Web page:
Consider this: What would happen if all of the toys in the world suddenly came out? Not out of the closet, mind you, though that’s very often where toys are stored, but rather revealed themselves to their human owners that they are, in fact, sentient beings with feelings, neuroses, dreams, souls? Can you imagine?
In many respects our toys — particularly dolls — are already “alive” to their young owners. They are essential tools that help forge our imaginations, comfort us when we’re frightened or in need, and serve as companions for those times when we are most alone. Tea with teddy bears, war games with G.I. Joes, racing with Hot Wheels, crafting with Legos are all time-honored passages of — and into — life. Eventually, toys become a part of our past, and though there may be sentimental and nostalgic value attached to a cherished few, we basically lose our childhood bonds as we take on the often cumbersome shackles of adulthood.
The folks at Pixar brilliantly tapped into the primal nature of toys in 1994 with their breakout hit Toy Story, a stunning animated romp that dealt with, in ways both heartfelt and exuberant, the rivalry that comes to light when a favored, old-fashioned toy is supplanted by the latest craze. Over the course of fifteen years, through two more films, the Toy Story series gradually deepened, winding up in 2010 with a narrative that had such startling emotional weight, it left entire audiences in fully-earned tears. It was the quintessential capper to a trilogy that both shone a light on Pixar’s unique CGI animation skills — hand-drawn is still the most astounding of all the animated forms, but the Toy Story films found a rich, visual resonance all their own — and on the company’s ability to craft narratives that were simultaneously adventure based and deeply, profoundly heartfelt.
So when Pixar announced Toy Story 4, a healthy skepticism emerged — how do you top that third film? Is there more story to tell? Turns out, there is. Much more. Pixar, to its credit, doesn’t try to match Toy Story 3, but rather leans into the strengths of the series to advance the story, in the process uncovering a fresh, new thematic hold in which to grip the audience. True, Toy Story 4 treads familiar tropes foraged from the first three films, but it deals far more directly with the sentient nature of the toys themselves. They are more fully realized than ever before, and their own sense of longing, their ability to sacrifice elements of themselves for a greater good, their humanity is on powerful display throughout the film’s 100-minute running time.
All good animated films carry lessons, sometimes on their sleeves, sometimes buried deep within. Toy Story 4 does a little of both. Metaphors of liberation (“Who needs a kid’s room when you can have all of this,” says one character gesturing to a gorgeous, glowing carnival vista), of following one’s desire, of coming to terms with one’s sense of self-worth and sense, are magnificently, deftly evoked in the profound (and very, very funny) screenplay by Andrew Stanton and Stephany Folsom, and in the visually witty, timed-to-perfection direction from first-timer Josh Cooley. Toy Story 4 (★★★★★) does the series proud, both thematically and in pacing, balancing over-the-top, whiz-bang action sequences with genuine, nuanced encounters between the toys. It’s also the most visually spectacular of the series, blending a sense of reality with just enough artifice to transport us to a world that is as routinely familiar as it is enmeshed in fantasy.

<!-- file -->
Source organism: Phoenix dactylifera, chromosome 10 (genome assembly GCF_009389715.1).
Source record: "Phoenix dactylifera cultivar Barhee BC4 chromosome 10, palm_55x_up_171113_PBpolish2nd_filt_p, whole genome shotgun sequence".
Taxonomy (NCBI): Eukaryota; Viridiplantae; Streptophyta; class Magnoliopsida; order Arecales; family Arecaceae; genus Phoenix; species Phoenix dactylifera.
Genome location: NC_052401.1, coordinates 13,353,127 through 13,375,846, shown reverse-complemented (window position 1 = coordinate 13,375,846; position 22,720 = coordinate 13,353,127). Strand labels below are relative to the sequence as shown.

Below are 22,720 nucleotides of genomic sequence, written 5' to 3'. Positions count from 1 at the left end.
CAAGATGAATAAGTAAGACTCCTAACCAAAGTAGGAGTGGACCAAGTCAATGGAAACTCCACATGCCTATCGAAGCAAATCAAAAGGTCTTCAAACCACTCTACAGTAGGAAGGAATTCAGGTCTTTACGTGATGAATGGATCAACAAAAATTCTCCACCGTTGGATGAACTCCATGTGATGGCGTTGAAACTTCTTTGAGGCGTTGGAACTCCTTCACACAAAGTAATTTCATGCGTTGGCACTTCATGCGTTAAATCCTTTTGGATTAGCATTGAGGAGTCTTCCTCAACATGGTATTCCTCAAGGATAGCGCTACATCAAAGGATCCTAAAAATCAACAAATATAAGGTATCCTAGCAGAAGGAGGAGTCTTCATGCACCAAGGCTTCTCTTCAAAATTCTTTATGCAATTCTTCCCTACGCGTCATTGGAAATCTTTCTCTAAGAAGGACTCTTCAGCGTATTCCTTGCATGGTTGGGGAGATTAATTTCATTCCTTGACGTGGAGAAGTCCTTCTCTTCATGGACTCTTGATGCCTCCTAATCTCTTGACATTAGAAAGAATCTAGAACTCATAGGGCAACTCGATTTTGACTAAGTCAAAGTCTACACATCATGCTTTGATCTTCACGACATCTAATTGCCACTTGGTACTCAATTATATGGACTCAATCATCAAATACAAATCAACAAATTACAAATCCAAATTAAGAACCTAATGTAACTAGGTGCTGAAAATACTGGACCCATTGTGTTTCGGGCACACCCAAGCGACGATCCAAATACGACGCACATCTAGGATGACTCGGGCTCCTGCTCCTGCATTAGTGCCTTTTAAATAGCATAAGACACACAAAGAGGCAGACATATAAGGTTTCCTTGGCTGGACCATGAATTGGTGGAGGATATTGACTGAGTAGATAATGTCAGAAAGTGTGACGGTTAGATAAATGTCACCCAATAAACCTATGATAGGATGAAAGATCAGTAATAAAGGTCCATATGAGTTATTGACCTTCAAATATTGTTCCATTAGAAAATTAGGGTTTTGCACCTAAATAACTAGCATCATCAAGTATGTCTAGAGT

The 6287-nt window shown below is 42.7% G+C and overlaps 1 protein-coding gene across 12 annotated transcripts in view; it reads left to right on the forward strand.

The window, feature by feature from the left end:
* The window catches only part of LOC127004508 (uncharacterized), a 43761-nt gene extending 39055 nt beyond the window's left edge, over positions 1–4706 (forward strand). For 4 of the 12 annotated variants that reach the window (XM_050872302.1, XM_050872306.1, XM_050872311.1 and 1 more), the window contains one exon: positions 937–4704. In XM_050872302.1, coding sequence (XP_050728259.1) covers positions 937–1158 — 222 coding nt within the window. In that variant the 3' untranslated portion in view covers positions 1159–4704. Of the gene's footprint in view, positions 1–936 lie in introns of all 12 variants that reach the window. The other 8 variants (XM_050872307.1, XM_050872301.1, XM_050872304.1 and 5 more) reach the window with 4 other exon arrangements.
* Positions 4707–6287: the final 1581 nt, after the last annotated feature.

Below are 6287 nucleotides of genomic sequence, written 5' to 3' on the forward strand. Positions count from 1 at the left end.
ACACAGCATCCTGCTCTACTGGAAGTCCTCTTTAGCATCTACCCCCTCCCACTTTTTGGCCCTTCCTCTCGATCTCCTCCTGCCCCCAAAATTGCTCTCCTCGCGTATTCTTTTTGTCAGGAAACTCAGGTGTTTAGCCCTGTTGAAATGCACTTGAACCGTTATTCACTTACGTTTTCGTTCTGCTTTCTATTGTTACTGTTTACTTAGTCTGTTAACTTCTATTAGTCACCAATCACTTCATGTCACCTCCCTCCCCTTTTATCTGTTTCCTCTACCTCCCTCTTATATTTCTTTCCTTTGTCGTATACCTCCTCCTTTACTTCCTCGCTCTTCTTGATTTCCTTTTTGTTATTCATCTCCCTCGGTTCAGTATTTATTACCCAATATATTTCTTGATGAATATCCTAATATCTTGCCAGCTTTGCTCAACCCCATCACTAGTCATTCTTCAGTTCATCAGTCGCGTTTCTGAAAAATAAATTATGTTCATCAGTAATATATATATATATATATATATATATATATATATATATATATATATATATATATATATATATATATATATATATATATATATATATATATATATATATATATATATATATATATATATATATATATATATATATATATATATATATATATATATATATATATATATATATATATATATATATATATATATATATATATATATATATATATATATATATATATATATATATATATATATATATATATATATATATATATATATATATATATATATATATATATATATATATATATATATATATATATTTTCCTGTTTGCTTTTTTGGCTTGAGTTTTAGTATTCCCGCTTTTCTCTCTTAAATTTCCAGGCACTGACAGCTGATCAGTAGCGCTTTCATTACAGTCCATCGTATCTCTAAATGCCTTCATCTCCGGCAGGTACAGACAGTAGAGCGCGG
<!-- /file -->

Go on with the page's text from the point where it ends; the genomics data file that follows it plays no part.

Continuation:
Contrary to what you might think, the narrative has not been spoiled by the previews, which are remarkably sly in what they reveal. A bounty of new characters introduced into the mix, including Gabby Gabby (Christina Hendricks), an antique doll with sinister designs and an army of unnervingly creepy ventriloquist henchdolls, a fantastically narcissistic daredevil doll (Keanu Reeves, in perhaps his best performance ever), and a pair of carnival plushies who harbor alarmingly overactive imaginations (Jordan Peele and Keegan-Michael Key), keep things fresh and lively.
The most interesting addition, however, is Forky, a creation of five-year-old Bonnie on her first day in Kindergarten. He’s a white plastic spork, with popsicle sticks for feet, a pair of mismatched googly eyes, blue clay for a mouth, and red pipe cleaner for arms and hands. “He was made from trash,” Woody (Tom Hanks, the film’s heartbeat) says, introducing the awkward creation to the rest of the toys, and “he’s now Bonnie’s most important toy.” Amusingly, Forky (Tony Hale, who brings utter perfection to the role), fully understands his origins, and his instincts draw him to hightail it to every wastebasket in sight. Part of the movie’s journey is Forky’s acceptance that he’s not landfill fodder, but something that was created out of love and worthy of being cherished. A toy is what you make it.
Which brings me back to the original question: What if all the toys revealed themselves to their humans. Sure, it would be a very different film — no doubt inducing cardiac arrest in the adult characters — but watching the gang in Toy Story 4 go to extreme lengths to hide the fact that they’re living beings coexisting in our world is, quite honestly, exhausting. You want them to spring to joyful life and exclaim, “We’re here! We’re dear! Play with us!”
Toy Story 4 is rated G and is playing at theaters everywhere. See it in IMAX if you can. Totally worth it. Visit www.fandango.com.